That is what this day is about – each one of us realizing that we have unlimited access to God – not just when we are at full strength spiritually, but when we are at the breaking point, when we are broken, when our spirits are crushed my sin and unrighteousness and anxiety and even death….

He is here…for you…

As He has been for so many, including John Wesley, and Martin Luther, and Augustine, and the whole company of heaven… and so you can cry with me the words of the psalm,

I love you, LORD; you are my strength. 2  The LORD is my rock, my fortress, and my savior; my God is my rock, in whom I find protection. He is my shield, the power that saves me, and my place of safety. Psalm 18:1-2 (NLT)

Our place of peace…

AMEN?

A Hymn of Surrender… A Mighty Fortress…

Devotional Thought of the Day:

Tomorrow, Lutheran Churches around the world will sing “A Mighty Fortress”, the hymn written by Martin Luther.

I’ve heard it called the Battle Hymn of the Reformation, a rally cry to do battle…. As I look at the words, and at Psalm 46 which it is drawn from, and look at Luther’s life, I am not so sure.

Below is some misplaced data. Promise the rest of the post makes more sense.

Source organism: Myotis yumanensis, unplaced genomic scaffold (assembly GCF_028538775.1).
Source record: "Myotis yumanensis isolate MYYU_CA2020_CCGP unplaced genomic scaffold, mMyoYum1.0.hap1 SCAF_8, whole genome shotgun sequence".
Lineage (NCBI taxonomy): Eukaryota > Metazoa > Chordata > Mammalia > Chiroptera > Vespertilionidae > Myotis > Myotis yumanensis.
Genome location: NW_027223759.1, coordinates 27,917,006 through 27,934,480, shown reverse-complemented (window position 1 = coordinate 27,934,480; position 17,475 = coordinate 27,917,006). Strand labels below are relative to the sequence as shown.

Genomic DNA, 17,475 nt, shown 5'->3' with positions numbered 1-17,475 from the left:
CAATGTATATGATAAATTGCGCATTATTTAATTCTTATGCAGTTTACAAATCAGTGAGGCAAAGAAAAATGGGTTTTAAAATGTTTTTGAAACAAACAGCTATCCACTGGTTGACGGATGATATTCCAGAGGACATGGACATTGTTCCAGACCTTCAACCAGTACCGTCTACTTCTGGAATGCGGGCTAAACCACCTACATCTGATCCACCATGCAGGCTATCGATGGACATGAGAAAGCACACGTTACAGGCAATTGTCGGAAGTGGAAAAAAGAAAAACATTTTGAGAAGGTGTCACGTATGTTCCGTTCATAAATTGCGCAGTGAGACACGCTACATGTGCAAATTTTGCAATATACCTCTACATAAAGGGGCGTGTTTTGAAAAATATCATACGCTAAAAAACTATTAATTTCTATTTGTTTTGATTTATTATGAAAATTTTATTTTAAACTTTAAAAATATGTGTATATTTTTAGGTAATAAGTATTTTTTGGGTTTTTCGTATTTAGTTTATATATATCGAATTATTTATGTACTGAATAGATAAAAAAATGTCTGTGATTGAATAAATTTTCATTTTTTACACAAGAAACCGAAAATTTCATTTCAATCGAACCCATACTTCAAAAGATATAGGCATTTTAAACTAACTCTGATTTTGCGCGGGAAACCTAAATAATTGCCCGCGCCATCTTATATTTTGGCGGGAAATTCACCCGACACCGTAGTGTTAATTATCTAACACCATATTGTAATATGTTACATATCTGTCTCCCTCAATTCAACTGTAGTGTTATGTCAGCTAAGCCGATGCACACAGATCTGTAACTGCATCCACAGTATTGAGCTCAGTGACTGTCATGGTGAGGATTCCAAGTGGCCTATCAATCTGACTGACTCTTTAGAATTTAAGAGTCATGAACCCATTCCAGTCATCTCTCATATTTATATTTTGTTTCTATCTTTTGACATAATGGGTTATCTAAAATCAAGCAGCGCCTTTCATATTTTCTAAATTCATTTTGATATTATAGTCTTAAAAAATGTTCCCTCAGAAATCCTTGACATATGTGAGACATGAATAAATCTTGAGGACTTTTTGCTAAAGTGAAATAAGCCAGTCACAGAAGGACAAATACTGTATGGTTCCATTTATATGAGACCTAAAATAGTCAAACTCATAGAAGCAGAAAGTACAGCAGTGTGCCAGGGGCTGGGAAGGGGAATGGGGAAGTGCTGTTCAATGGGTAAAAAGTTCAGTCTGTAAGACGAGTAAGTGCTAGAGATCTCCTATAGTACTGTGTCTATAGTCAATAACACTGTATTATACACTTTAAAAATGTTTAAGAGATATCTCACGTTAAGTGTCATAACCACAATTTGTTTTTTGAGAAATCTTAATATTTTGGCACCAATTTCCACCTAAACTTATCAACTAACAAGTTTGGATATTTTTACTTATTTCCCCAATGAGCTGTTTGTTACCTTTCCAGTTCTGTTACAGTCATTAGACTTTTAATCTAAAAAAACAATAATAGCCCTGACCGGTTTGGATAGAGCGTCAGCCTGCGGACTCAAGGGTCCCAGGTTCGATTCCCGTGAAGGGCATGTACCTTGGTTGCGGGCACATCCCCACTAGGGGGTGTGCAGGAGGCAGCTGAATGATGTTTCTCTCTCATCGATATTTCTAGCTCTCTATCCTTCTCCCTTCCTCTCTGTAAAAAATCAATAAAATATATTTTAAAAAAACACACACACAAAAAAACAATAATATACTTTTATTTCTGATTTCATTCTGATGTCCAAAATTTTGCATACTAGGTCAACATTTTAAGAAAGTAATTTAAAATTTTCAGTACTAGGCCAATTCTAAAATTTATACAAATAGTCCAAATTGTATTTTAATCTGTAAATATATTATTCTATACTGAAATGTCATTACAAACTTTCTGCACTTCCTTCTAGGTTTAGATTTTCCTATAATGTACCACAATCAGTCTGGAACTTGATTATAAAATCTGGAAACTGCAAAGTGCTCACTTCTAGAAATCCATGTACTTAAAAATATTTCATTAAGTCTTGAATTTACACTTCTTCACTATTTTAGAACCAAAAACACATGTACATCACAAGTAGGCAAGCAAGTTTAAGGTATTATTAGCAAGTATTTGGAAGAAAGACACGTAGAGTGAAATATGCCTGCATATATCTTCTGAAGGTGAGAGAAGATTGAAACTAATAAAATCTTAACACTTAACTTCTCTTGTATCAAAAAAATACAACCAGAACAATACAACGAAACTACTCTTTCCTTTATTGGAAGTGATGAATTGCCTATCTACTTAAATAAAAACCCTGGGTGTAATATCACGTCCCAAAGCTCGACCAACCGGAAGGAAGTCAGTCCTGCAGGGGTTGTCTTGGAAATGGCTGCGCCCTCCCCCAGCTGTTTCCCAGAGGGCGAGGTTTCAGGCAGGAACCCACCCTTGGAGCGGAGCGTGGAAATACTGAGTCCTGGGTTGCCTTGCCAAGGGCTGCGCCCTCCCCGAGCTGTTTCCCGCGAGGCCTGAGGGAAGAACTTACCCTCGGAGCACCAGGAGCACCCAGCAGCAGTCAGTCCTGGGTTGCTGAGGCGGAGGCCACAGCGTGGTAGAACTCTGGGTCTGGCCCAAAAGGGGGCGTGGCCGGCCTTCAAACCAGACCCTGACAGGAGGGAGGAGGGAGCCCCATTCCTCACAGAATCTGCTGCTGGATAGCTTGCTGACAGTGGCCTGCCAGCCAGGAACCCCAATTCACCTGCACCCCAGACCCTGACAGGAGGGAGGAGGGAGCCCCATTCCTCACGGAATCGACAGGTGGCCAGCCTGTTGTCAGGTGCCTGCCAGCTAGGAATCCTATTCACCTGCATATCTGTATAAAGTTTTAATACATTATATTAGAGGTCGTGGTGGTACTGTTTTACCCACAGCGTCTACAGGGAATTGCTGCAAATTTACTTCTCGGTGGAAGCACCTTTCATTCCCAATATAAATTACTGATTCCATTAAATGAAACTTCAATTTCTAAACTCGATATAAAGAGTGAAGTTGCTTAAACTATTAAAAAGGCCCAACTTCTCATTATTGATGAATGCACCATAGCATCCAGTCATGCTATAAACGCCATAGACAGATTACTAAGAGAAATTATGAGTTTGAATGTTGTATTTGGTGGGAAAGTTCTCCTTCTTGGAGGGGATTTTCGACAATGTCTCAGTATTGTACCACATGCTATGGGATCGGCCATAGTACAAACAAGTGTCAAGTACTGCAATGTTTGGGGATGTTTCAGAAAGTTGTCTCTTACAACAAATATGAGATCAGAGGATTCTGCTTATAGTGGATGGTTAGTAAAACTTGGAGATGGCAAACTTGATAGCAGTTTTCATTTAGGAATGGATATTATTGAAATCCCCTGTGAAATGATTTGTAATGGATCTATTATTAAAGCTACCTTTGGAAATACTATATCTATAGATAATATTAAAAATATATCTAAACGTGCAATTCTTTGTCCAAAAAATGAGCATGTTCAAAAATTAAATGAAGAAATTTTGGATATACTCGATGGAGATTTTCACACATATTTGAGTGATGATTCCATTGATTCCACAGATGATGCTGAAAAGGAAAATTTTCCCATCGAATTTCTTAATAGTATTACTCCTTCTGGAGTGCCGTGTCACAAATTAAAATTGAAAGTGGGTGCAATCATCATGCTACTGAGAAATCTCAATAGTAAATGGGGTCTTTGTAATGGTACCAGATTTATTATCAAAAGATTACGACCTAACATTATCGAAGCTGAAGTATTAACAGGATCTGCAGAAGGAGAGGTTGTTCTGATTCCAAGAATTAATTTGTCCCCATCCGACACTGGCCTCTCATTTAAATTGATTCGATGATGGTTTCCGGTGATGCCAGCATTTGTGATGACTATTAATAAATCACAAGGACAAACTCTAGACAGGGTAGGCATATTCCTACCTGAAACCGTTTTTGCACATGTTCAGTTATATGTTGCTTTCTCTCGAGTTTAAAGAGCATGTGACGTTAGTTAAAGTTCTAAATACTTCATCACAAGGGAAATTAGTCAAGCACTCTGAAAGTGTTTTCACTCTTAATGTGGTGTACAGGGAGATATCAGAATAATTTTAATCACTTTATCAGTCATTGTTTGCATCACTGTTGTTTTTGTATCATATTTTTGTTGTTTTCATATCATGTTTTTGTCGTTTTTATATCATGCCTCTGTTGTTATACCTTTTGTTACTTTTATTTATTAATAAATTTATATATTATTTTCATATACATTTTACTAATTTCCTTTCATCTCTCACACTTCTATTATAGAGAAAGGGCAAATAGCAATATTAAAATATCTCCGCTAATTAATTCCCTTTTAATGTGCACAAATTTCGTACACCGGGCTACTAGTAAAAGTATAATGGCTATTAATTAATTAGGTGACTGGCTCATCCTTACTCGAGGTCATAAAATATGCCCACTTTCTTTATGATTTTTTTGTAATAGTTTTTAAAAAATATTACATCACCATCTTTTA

I think it is a hymn of surrender, and let me use a medieval village (think like Robin Hood’s era) as a parabolic example.

The village is constantly raided by bandits. Those who would try to stand and fight, are instead overwhelmed, beaten and battered into submission.  Those who are too weak simply give in, and compromise, and let the bandits steal what they want.  The village is crushed, there is no joy left, no hope, nothing but the bondage thrust on them by the  Until a messenger comes from a nearby castle, offering protection, and more importantly, a place in the King’s family.  People struggle with the decision, for it means they have to give up what they know and what will it be like to be no longer free.